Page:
What made our team click? Obviously, our single-minded focus was a big asset. But equally important was our team dynamics. We had an array of skill sets: Besides software engineers and product managers, we had accountants and user interface designers. But there was also diversity in our eclectic team members’ backgrounds, experiences, and outside interests. Some folks were fairly quirky. We certainly didn’t look like a group of people who would hang out together after work! But that meant we could challenge each other’s perspectives and push each other out of our comfort zones, even as we rallied behind a common goal.
This was an “a-ha” moment for me. I suddenly realized that if you put together a team with varied skills, talents, and outlooks, all working towards a single goal, you could create magic. It was a turning point in my career. And I discovered the power not only of building diverse yet cohesive teams but also of creating a culture in which this is possible.
Deliberately Creating a Culture
“Culture” may not seem like a high-ranking item on a technology executive’s list of priorities. But without a culture that supports your diversity – or other – initiatives, they are unlikely to succeed.
Recall that a diverse workforce isn’t likely to occur naturally in most organizations. Because we tend to recommend and hire people like us – and are usually unaware that we are doing so – we often end up with a relatively homogeneous pool of candidates. This leads to a relatively homogeneous workforce, and with a homogeneous workforce you won’t be able to create diverse teams for specific projects.
But talking about the need for diversity isn’t going to get you very far. You can’t tell people what to do and how to behave. You need to take deliberate steps to create a culture that supports that goal.
I think many technology leaders don’t think much about culture because they think it already exists. And it does. But you can just let it exist, or you can understand and manage it. A good starting point is understanding the beliefs of the people on your team or in your function. If they’re counter to the type of culture you want to create, then you have to very deliberately create experiences that support your mission.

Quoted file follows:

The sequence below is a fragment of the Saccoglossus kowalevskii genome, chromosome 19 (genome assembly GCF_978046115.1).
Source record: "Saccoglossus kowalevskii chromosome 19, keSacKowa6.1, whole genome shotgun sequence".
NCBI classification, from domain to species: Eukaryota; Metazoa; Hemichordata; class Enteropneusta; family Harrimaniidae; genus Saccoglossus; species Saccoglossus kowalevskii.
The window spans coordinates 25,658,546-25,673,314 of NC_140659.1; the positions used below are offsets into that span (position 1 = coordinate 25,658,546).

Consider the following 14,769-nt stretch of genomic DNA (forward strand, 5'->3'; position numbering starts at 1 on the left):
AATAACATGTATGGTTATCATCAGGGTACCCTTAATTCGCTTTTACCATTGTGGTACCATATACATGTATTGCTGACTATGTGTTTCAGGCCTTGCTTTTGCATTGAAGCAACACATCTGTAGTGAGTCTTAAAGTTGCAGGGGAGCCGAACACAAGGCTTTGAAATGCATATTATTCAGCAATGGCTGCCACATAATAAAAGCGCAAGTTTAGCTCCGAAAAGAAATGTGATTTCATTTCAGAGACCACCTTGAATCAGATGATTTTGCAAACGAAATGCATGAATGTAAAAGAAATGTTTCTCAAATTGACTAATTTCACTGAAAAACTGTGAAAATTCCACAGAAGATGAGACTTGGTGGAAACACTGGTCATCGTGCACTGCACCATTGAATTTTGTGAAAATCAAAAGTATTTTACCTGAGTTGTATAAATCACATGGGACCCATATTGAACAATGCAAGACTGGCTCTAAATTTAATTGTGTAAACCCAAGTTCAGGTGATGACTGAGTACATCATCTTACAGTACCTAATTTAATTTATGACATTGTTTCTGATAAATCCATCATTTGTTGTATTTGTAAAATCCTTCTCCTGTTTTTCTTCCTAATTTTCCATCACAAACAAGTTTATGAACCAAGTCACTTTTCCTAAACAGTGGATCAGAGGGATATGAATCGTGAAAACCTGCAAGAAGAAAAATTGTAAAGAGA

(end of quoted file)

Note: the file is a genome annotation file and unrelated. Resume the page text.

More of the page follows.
To take a somewhat simplistic example, if I want people on my team to speak their mind, it’s not enough declare that objective – even with the help of some nice buzzwords – in a group meeting or a written manifesto. I have to go out and create campaigns to solicit feedback and then reward people when they speak up, even if I don’t agree with them. In short, I have to create experiences that encourage people to speak their mind.
When Culture Trumps Technology
We often ignore the role of teamwork and relationships in developing technology. This is unfortunate because, in my experience, when things go awry on a project, the technology problems often aren’t the hard ones to solve. They’re interesting to solve. They can be fun to solve. And there’s certainly a wonderful sense of accomplishment when they are solved. But when things go sideways, it’s usually not because of technology alone but also involves in some way a failed relationship.
That’s where culture plays an important role. It is crucial to cementing strong relationships, especially if the culture is one designed to ensure that everybody on a team brings value and feels valued.
Realizing the importance of culture and relationships brings us back to the topic of diversity – in this case, gender diversity, and why we should continue our efforts to attract women to technology roles. Don’t get me wrong. I don’t want to push the stereotype of placing female employees in people-oriented roles and men in tech roles.
But to the extent that many women bring a particular perspective on workplace relationships, it is another example of the power of diversity to deliver value to the organization.